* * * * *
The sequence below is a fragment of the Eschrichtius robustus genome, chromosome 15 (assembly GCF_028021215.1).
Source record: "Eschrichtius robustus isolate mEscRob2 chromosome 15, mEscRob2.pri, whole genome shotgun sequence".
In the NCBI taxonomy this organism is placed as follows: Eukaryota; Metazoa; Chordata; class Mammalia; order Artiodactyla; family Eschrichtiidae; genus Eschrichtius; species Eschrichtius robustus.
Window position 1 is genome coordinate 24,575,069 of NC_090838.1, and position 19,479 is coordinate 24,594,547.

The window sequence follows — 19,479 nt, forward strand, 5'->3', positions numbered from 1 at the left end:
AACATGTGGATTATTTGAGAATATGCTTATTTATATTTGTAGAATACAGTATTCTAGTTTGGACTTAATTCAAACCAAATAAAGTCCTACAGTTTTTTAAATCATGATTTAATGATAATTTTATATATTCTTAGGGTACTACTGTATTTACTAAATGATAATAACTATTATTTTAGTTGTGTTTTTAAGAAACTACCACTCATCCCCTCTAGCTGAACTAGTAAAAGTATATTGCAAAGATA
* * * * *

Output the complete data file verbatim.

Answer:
The sequence below is a fragment of the Eschrichtius robustus genome, chromosome 15 (assembly GCF_028021215.1).
Source record: "Eschrichtius robustus isolate mEscRob2 chromosome 15, mEscRob2.pri, whole genome shotgun sequence".
In the NCBI taxonomy this organism is placed as follows: Eukaryota; Metazoa; Chordata; class Mammalia; order Artiodactyla; family Eschrichtiidae; genus Eschrichtius; species Eschrichtius robustus.
Window position 1 is genome coordinate 24,575,069 of NC_090838.1, and position 19,479 is coordinate 24,594,547.

The window sequence follows — 19,479 nt, forward strand, 5'->3', positions numbered from 1 at the left end:
AACATGTGGATTATTTGAGAATATGCTTATTTATATTTGTAGAATACAGTATTCTAGTTTGGACTTAATTCAAACCAAATAAAGTCCTACAGTTTTTTAAATCATGATTTAATGATAATTTTATATATTCTTAGGGTACTACTGTATTTACTAAATGATAATAACTATTATTTTAGTTGTGTTTTTAAGAAACTACCACTCATCCCCTCTAGCTGAACTAGTAAAAGTATATTGCAAAGATA